In December, I took this photo,
…of a newly pupated Eastern Black Swallowtail butterfly, Papilio polyxenes. I lamented that this insect hatched, developed through its instar stages as a voraciously eating caterpillar, and then pupated so late in the season. The winters here in Central Texas are mild, certainly compared to some, but would this lovely creature overwinter and emerge in spring? All I could do was to wait, watch and hope. Diapause is the mechanism that many in the animal kingdom use to survive changing environmental conditions, like those occurring in winter, including heavy rains and hard freezes. Diapause includes hibernation and physiological slowing down (the swallowtail actually produces a kind of antifreeze against frigid temperatures) in order to survive until more favorable conditions arise, like warmer temperatures, longer daylight hours and increased food supplies.
Those conditions arrived earlier this week for my swallowtail.
I kept a close eye on the chrysalis all winter, checking it once a week or so, as I managed to remember, and taking care not to damage it as leaves were raked and perennials pruned. The chrysalis remained a healthy iridescent green all winter. At some point, I took the twig that the chrysalis attached to and placed it upright in the soil,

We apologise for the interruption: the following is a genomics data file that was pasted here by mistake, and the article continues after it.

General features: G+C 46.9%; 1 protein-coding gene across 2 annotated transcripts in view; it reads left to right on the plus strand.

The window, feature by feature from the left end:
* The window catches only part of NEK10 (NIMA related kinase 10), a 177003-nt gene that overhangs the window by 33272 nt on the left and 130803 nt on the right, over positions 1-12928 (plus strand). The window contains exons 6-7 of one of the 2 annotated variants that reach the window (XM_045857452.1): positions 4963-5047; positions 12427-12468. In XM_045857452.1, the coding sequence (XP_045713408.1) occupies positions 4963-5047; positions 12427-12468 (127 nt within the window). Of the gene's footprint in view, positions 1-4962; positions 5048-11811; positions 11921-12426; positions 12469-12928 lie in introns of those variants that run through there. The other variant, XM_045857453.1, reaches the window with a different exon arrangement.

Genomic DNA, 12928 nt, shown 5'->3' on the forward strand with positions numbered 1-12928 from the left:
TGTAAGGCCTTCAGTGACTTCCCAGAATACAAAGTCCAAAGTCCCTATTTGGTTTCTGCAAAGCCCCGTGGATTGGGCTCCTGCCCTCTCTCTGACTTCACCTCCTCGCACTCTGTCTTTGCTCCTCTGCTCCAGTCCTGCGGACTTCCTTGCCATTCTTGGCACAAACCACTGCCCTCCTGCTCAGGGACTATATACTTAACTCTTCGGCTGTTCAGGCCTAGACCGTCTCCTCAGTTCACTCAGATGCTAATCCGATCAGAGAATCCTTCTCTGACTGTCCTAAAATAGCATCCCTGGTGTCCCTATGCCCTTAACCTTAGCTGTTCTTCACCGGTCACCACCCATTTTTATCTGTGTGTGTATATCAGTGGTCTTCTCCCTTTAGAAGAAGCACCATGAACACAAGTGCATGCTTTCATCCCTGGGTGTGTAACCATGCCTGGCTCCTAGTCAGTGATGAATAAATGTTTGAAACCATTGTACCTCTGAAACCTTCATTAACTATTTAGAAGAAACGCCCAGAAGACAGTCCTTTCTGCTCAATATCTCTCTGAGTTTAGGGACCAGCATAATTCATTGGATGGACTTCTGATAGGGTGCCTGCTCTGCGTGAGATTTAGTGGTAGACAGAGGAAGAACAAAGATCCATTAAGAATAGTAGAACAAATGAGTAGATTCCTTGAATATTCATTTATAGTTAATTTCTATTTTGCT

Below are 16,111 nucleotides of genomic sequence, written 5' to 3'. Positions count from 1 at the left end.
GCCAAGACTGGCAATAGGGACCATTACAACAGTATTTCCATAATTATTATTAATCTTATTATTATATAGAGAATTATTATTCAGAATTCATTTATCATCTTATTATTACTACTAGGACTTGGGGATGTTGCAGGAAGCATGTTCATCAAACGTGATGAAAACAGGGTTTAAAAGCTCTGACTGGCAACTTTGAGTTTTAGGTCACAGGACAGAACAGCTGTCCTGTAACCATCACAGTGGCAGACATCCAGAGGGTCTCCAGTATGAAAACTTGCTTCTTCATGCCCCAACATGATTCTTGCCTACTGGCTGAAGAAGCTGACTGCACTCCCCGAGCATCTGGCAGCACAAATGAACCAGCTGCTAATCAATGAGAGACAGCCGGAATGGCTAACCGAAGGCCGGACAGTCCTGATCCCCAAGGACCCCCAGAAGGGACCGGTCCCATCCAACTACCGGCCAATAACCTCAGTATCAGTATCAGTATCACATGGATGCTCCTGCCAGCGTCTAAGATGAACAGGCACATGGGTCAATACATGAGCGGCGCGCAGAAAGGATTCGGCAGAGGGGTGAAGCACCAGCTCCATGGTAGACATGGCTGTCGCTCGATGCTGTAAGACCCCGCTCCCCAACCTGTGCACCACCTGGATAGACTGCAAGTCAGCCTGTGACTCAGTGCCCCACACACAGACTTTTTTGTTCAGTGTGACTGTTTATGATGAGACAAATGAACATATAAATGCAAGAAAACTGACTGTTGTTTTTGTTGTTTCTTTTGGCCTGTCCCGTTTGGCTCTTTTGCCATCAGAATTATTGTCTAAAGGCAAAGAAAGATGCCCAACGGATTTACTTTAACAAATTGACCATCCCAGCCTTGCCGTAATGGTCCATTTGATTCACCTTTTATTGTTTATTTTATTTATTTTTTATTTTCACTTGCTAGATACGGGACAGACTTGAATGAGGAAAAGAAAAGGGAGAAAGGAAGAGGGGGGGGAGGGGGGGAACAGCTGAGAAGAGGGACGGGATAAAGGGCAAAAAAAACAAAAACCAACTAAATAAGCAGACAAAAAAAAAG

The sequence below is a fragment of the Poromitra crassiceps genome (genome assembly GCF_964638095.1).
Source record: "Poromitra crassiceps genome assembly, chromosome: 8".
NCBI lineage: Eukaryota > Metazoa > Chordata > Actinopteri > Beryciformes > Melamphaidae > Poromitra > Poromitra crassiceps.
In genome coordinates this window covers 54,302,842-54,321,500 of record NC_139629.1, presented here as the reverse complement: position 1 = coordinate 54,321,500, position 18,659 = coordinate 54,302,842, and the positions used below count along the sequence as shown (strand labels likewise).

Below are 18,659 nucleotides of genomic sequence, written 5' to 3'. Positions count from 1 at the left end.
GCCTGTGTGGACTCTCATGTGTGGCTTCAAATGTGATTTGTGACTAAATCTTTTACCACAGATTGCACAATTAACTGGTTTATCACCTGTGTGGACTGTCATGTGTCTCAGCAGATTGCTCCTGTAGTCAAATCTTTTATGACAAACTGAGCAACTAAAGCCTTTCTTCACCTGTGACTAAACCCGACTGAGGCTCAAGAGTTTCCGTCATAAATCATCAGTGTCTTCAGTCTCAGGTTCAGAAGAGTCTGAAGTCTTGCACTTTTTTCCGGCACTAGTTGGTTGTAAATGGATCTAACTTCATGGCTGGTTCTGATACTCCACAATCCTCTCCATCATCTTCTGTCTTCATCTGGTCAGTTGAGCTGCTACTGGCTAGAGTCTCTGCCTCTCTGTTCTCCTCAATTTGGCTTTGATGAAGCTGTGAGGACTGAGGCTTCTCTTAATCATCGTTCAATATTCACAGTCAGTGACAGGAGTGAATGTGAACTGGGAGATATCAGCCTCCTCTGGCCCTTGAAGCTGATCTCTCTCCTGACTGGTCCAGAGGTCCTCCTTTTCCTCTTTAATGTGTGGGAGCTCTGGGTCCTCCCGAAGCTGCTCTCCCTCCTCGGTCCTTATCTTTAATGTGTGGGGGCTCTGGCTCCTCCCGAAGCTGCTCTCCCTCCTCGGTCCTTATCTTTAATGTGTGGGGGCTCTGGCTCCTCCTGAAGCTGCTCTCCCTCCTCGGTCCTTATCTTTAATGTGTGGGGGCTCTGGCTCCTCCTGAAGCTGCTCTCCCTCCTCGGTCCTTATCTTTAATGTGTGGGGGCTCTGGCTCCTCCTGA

…so that I could find it easily, but other than that, I did nothing but await changes. Last week the chrysalis darkened, which is a sign of impending butterfly emergence. Or, death of the pupa.
Thankfully, it was the former that happened–emergence of the adult butterfly.
Butterflies dry their wings by alternately closing and opening them in those first hours.
Look at that adorable face, looking maybe just a little nervous that it can’t hold onto the leaf of a Gulf Coast Penstemon, Penstemon tenuis. I believe this is a female, because she has yellow dots above the blue band on the hind wings; the males have more yellow topping the blue band.
She rests, wings open, near her former food source and future offspring grazing grounds of Fennel (right top) and also her winter digs, to left side of her left wing.
I’ve seen a Black Swallowtail all this week flying fast through the garden. Is it the same one?
I don’t know and it doesn’t really matter. The blossoms are opening and pollinators awakening in response. Or is it the other way around?
The obvious ones, because of their beauty,
…get the most attention and photo/blog play. But their oft ignored and unappreciated, but no less important plainer cousins such as flies, skipper butterflies, moths, and other insect species are the foundation for a healthy, abundant garden and overall diverse environment.
Good nectaring, pollinating, and breeding to all of them!